We view the telling of these small stories as a context-specific and relational (re)negotiation of discourses which propose children affected by DV may not be able to have fun in a meaningful way. It could be assumed the social and academic discourse of vulnerability of children exposed to DV means these types of programmes ‘should’ be filled with distress and risk. From a narrative lens (Bamberg and Andrews 2004), this canonical expectation is disrupted by the small stories of the participants. Our analysis does not minimise or mitigate these stories of vulnerability; however, our small story approach has identified many stories of fun and play, suggesting these themes are central to children’s recoveries; specifically, the accessibility of fun in, and through, relationships.
Agency and Choice in Service and School Contexts
The theme of agency and choice was central to how children narrated their small stories of participation in the programme. Whilst children described many instances of having fun, there were also coexisting stories of choices that appeared to be constrained. These intersecting stories reveal the complexity of enjoying the group, whilst negotiating the constraints on the choices available to children in the context of school and a DV service. Children described having fun and making friends, highlighting multiple positive aspects of the group. However, they also highlighted that they did not wish to be treated ‘like babies’ (Table 1). This statement links to their consistent references in the interviews to choice and power. Not wishing to be treated like babies is indicative of the relationality of their agency and choice regarding how they experienced the intervention. Jo articulated that although she enjoyed the group, she was aware, particularly at the beginning about the lack of information made available to her, which was a source of worry.
The scariest thing was meeting new people because all I was told was that there would be other children going, I didn’t know who was going. All I knew was that it was you guys doing it but the only person I knew was [the children’s worker] because she used to work with my cousin and she didn’t [pause] but, but my cousin doesn’t need it any more so she came to do it with me.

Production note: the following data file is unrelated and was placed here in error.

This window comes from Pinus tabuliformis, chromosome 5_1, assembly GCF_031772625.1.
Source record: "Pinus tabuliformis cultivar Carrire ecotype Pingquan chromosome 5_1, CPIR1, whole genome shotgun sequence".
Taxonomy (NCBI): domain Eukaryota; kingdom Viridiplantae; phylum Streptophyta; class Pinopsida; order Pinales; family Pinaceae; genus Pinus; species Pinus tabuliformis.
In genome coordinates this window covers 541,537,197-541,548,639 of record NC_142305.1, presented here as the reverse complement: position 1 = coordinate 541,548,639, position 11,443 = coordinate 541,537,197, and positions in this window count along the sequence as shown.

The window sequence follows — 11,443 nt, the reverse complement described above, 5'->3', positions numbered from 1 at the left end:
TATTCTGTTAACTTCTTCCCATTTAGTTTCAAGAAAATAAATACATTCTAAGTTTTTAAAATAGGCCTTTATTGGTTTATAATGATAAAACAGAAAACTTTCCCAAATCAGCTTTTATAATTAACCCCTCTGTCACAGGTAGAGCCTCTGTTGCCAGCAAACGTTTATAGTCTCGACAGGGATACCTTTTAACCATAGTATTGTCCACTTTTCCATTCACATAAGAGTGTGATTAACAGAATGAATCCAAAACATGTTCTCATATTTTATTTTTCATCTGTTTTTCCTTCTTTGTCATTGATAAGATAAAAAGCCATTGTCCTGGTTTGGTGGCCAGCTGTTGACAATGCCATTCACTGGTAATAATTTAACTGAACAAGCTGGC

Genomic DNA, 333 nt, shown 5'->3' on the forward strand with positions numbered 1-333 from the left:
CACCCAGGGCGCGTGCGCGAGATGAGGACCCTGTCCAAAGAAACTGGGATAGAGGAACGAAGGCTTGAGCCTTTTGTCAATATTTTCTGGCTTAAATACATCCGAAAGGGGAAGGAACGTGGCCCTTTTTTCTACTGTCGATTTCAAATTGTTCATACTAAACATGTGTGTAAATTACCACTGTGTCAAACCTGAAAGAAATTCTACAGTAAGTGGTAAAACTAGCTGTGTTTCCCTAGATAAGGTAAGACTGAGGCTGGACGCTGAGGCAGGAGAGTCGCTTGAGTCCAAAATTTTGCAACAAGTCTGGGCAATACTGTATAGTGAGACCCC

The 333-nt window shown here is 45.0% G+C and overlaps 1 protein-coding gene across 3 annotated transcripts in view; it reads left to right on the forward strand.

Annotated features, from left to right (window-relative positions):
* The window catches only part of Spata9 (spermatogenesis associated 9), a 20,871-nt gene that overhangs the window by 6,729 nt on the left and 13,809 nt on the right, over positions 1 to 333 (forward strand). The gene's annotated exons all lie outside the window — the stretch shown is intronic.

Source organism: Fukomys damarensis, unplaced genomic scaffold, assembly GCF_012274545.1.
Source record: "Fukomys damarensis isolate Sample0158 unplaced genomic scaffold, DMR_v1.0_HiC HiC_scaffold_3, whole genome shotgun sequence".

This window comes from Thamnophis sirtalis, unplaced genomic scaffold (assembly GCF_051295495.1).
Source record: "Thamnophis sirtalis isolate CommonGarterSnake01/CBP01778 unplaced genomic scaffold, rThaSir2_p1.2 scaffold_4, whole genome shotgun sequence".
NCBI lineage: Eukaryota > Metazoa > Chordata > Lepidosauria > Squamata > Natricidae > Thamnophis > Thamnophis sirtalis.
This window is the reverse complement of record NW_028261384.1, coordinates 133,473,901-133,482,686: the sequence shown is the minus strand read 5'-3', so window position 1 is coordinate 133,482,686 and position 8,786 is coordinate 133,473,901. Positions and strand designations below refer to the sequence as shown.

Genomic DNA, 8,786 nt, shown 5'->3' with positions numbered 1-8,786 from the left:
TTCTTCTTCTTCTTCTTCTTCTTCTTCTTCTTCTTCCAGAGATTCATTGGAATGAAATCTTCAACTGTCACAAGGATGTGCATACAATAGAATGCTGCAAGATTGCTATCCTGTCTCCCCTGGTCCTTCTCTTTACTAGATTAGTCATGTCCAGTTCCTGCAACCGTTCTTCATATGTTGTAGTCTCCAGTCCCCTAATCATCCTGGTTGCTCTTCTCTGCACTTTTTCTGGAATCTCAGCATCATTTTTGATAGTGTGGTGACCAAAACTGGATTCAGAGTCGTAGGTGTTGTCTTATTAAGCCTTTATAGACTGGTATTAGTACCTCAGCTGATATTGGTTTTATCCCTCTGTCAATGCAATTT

She followed this articulation of feeling uncertain, with ‘I enjoyed it though, I enjoy new schools’, before explaining that ‘I felt happy that I had the choice about every time I wanted to come’. Jo articulated two contradictory small stories here; one of worry about meeting new people and not having access to information, and another of having choice and enjoying the very unknown newness she described feeling worried about. According to narrative theory (Georgakopoulou 2006), these stories are told in a non-canonical and fragmented way, but rather than presenting problems for analysis, the interaction between these stories is precisely our point of interest. We suggest this reveals the importance of children making active choices regarding their participation in services. It also reveals the relationality of agency and the complexity of articulating this to a researcher who is both part of a school (an adult in school context), part of the DV service (a researcher attached to the service she has participated in), yet also is not fully situated in both, and is simultaneously a curious person who wanted to hear her stories.